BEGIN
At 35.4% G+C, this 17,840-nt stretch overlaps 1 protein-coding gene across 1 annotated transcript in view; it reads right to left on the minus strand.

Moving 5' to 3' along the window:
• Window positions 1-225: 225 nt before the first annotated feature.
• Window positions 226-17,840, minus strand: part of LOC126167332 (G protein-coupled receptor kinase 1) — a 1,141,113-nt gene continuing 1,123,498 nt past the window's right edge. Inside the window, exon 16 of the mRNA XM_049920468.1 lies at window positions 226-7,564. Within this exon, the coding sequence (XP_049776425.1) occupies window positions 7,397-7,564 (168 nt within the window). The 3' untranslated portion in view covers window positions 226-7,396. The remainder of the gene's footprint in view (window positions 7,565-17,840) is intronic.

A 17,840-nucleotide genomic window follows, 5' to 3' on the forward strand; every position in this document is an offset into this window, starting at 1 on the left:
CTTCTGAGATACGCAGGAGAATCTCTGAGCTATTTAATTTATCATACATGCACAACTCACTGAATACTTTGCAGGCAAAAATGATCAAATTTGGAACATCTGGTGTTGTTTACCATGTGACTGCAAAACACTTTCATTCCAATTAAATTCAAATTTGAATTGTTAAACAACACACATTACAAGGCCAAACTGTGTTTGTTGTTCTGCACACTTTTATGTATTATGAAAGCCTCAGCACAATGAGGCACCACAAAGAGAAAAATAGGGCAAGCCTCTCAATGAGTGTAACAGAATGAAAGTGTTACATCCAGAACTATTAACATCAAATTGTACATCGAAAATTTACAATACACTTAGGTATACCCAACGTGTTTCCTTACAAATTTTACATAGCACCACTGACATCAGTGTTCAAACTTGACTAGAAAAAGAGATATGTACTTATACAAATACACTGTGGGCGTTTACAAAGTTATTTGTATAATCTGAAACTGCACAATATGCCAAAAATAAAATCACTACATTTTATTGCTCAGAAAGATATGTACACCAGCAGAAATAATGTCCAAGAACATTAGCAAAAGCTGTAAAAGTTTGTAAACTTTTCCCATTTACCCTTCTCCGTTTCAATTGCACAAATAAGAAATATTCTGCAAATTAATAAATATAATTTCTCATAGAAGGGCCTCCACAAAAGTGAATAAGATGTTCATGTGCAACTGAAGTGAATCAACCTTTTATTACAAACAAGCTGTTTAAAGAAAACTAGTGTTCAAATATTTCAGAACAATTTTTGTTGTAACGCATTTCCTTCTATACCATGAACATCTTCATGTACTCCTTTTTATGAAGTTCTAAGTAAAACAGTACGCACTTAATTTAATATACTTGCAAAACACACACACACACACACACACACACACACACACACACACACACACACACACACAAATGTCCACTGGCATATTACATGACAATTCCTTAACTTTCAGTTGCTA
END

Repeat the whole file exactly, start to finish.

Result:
At 35.4% G+C, this 17,840-nt stretch overlaps 1 protein-coding gene across 1 annotated transcript in view; it reads right to left on the minus strand.

Moving 5' to 3' along the window:
• Window positions 1-225: 225 nt before the first annotated feature.
• Window positions 226-17,840, minus strand: part of LOC126167332 (G protein-coupled receptor kinase 1) — a 1,141,113-nt gene continuing 1,123,498 nt past the window's right edge. Inside the window, exon 16 of the mRNA XM_049920468.1 lies at window positions 226-7,564. Within this exon, the coding sequence (XP_049776425.1) occupies window positions 7,397-7,564 (168 nt within the window). The 3' untranslated portion in view covers window positions 226-7,396. The remainder of the gene's footprint in view (window positions 7,565-17,840) is intronic.

A 17,840-nucleotide genomic window follows, 5' to 3' on the forward strand; every position in this document is an offset into this window, starting at 1 on the left:
CTTCTGAGATACGCAGGAGAATCTCTGAGCTATTTAATTTATCATACATGCACAACTCACTGAATACTTTGCAGGCAAAAATGATCAAATTTGGAACATCTGGTGTTGTTTACCATGTGACTGCAAAACACTTTCATTCCAATTAAATTCAAATTTGAATTGTTAAACAACACACATTACAAGGCCAAACTGTGTTTGTTGTTCTGCACACTTTTATGTATTATGAAAGCCTCAGCACAATGAGGCACCACAAAGAGAAAAATAGGGCAAGCCTCTCAATGAGTGTAACAGAATGAAAGTGTTACATCCAGAACTATTAACATCAAATTGTACATCGAAAATTTACAATACACTTAGGTATACCCAACGTGTTTCCTTACAAATTTTACATAGCACCACTGACATCAGTGTTCAAACTTGACTAGAAAAAGAGATATGTACTTATACAAATACACTGTGGGCGTTTACAAAGTTATTTGTATAATCTGAAACTGCACAATATGCCAAAAATAAAATCACTACATTTTATTGCTCAGAAAGATATGTACACCAGCAGAAATAATGTCCAAGAACATTAGCAAAAGCTGTAAAAGTTTGTAAACTTTTCCCATTTACCCTTCTCCGTTTCAATTGCACAAATAAGAAATATTCTGCAAATTAATAAATATAATTTCTCATAGAAGGGCCTCCACAAAAGTGAATAAGATGTTCATGTGCAACTGAAGTGAATCAACCTTTTATTACAAACAAGCTGTTTAAAGAAAACTAGTGTTCAAATATTTCAGAACAATTTTTGTTGTAACGCATTTCCTTCTATACCATGAACATCTTCATGTACTCCTTTTTATGAAGTTCTAAGTAAAACAGTACGCACTTAATTTAATATACTTGCAAAACACACACACACACACACACACACACACACACACACACACACACACACACACACAAATGTCCACTGGCATATTACATGACAATTCCTTAACTTTCAGTTGCTA